This paper makes several contributions to the literature on IOp in health: First, except for Rivera [13], previous studies have either relied on ordinal, single-item measures of self-assessed health or have focused on narrowly defined aspects of health such as the presence of psychiatric disorders. These approaches fail to capture the multidimensional nature of health and how it affects different aspects of health-related quality of life (HRQoL). In this paper, health is measured by preference-based values obtained via the EQ-5D-5L instrument. Furthermore, we examine inequalities on opportunity with respect to different HRQoL dimensions (mobility, self-care, usual-activities, pain & discomfort, and anxiety & depression), which previous work has not explored. Second, we investigate the extent to which two different types of circumstances that both lie outside of individuals’ own control contribute to explaining inequalities in adult health. By considering childhood financial conditions, we contribute to a growing literature on the importance of childhood circumstances in determining adult health [1417], particularly the financial environment in which children grow up [1820]. Aside from the financial conditions during childhood, parents are likely to contribute to their offspring’s adult health by passing on some of their health stock (e.g. through genetics) and health-related behaviors [4, 21]. The existence of such intergenerational transmission of health (ITH) is well established. However, we extend this literature by the use of a comprehensive measure of parental health, i.e. the somatic and mental health of fathers and mothers. Beyond parents’ wealth and health, we consider the influence of own educational attainment. We take no position as to whether own education should be considered a circumstance [22] or effort [5]. Following on from this, we contribute to the literature by comparing the relative importance of childhood financial conditions (CFC), parental health and own education for explaining health inequalities. Our institutional context for studying inequality of opportunity in health is a country widely considered to be one of the most egalitarian in the world, with excellent access to public education, health care, and social security systems. At data collection, Norway was ranked 1st on the human development index compiled by the United Nations Development [23]. In addition, compared to other European countries, Norway have one of the lowest IOp for disposable income [24, 25]. Hence, Norway offers a useful 'best-case’ benchmark against which other countries can be compared.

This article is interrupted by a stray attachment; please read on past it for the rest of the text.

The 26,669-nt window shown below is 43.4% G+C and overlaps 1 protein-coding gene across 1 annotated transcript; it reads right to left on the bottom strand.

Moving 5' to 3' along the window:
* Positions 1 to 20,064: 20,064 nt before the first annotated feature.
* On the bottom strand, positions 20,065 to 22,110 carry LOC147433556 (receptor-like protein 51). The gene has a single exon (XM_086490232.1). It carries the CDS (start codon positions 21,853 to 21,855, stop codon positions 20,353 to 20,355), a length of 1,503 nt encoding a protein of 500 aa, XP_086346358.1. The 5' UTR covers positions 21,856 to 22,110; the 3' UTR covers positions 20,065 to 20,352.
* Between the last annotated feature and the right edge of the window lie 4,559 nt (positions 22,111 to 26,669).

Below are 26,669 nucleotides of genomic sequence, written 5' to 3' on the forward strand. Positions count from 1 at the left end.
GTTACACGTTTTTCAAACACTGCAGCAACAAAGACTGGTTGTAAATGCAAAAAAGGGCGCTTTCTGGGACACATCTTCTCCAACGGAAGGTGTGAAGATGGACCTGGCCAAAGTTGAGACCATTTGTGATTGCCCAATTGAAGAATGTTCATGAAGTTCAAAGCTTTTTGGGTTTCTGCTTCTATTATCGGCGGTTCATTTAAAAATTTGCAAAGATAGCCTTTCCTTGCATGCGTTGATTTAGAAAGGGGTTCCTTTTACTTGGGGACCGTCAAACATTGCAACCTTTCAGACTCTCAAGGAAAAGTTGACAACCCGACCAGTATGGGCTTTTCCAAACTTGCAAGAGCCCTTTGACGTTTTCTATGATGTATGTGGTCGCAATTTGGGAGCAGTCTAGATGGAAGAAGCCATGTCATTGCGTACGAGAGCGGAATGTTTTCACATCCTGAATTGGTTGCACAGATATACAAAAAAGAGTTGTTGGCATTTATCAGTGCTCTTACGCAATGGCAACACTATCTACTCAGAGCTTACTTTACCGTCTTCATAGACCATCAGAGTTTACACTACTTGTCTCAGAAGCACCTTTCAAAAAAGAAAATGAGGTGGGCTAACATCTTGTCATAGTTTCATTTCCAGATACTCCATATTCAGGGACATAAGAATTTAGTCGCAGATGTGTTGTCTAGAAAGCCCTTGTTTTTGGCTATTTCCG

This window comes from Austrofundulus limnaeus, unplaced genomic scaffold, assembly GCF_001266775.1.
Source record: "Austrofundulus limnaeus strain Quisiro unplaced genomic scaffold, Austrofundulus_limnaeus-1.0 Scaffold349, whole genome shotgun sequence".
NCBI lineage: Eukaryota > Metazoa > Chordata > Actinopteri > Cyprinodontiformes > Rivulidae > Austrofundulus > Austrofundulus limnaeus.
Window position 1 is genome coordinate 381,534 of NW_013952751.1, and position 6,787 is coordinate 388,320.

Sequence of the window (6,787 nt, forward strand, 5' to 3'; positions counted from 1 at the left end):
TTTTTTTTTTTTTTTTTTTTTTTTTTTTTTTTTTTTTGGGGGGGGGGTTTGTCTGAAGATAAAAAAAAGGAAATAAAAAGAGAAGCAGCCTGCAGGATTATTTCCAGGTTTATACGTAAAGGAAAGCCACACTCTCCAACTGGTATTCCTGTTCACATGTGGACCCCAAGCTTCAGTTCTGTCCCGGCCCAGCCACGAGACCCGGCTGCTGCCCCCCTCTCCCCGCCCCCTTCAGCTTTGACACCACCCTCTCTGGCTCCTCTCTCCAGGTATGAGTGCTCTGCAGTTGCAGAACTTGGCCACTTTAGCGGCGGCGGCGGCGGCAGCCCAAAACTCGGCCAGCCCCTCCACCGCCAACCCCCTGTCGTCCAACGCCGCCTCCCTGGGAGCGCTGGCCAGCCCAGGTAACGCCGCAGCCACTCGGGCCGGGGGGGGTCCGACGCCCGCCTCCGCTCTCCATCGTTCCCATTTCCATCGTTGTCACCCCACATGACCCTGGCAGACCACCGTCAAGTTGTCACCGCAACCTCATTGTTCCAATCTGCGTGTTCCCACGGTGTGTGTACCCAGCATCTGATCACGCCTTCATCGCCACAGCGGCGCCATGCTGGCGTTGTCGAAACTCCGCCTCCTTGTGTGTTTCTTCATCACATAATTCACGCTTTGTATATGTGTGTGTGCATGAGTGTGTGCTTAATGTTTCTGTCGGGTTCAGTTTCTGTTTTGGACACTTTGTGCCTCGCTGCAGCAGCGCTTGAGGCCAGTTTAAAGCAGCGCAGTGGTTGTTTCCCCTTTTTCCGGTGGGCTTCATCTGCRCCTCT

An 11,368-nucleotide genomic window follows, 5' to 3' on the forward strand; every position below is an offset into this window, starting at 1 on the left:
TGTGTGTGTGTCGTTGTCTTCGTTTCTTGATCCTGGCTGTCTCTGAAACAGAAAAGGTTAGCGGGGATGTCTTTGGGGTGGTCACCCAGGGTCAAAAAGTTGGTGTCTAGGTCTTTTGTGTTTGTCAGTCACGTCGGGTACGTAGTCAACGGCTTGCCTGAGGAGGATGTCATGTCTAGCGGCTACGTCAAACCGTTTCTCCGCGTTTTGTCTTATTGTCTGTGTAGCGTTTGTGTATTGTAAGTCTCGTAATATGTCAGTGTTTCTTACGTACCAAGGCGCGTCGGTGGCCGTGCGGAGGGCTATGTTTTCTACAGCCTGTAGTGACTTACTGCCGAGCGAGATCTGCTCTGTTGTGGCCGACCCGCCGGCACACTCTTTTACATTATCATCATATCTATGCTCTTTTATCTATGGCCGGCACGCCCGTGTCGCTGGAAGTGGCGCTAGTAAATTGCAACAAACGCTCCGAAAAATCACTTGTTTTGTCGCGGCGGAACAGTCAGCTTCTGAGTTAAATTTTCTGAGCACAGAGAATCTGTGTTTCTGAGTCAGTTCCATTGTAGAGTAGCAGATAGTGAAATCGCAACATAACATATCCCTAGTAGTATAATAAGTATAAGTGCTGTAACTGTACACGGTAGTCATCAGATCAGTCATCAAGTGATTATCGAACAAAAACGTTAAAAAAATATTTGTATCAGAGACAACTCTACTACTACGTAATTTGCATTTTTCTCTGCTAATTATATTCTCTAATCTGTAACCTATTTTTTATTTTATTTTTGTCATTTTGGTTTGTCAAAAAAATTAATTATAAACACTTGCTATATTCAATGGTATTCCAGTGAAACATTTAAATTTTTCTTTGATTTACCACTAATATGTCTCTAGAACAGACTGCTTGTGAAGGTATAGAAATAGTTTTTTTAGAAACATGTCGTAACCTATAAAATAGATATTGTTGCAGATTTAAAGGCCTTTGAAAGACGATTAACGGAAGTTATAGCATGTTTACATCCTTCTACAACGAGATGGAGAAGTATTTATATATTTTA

Data sources

We used data from a large general population survey (conducted in 2015/16) of 21,083 individuals aged 40–97 years living in Tromsø, Norway. The study population is considered broadly representative of the Norwegian population aged 40 and above, however, with individuals holding a university degree being slightly overrepresented. The design of this Tromsø Study is described elsewhere [26].

Health outcome

HRQoL was measured through the EQ-5D-5L instrument, in which respondents were asked to describe the level of problems they experience (either no, slight, moderate, severe or extreme) along five dimensions (mobility (denoted as MO), self-care (SC), usual activities (UA), pain and discomfort (PD), anxiety and depression (AD)) [27]. In the absence of a Norwegian value set, EQ-5D-5L responses were converted into utility scores using an amalgam value set of four Western countries [28]. To examine inequalities in the specific HRQoL domains, we dichotomize responses into no problems vs any problems, because in four of the five dimensions there were relatively few individuals reporting problems of any degree (see Table A1).

Table 1 Descriptive statistics of study sample

Explanatory variables

Parental health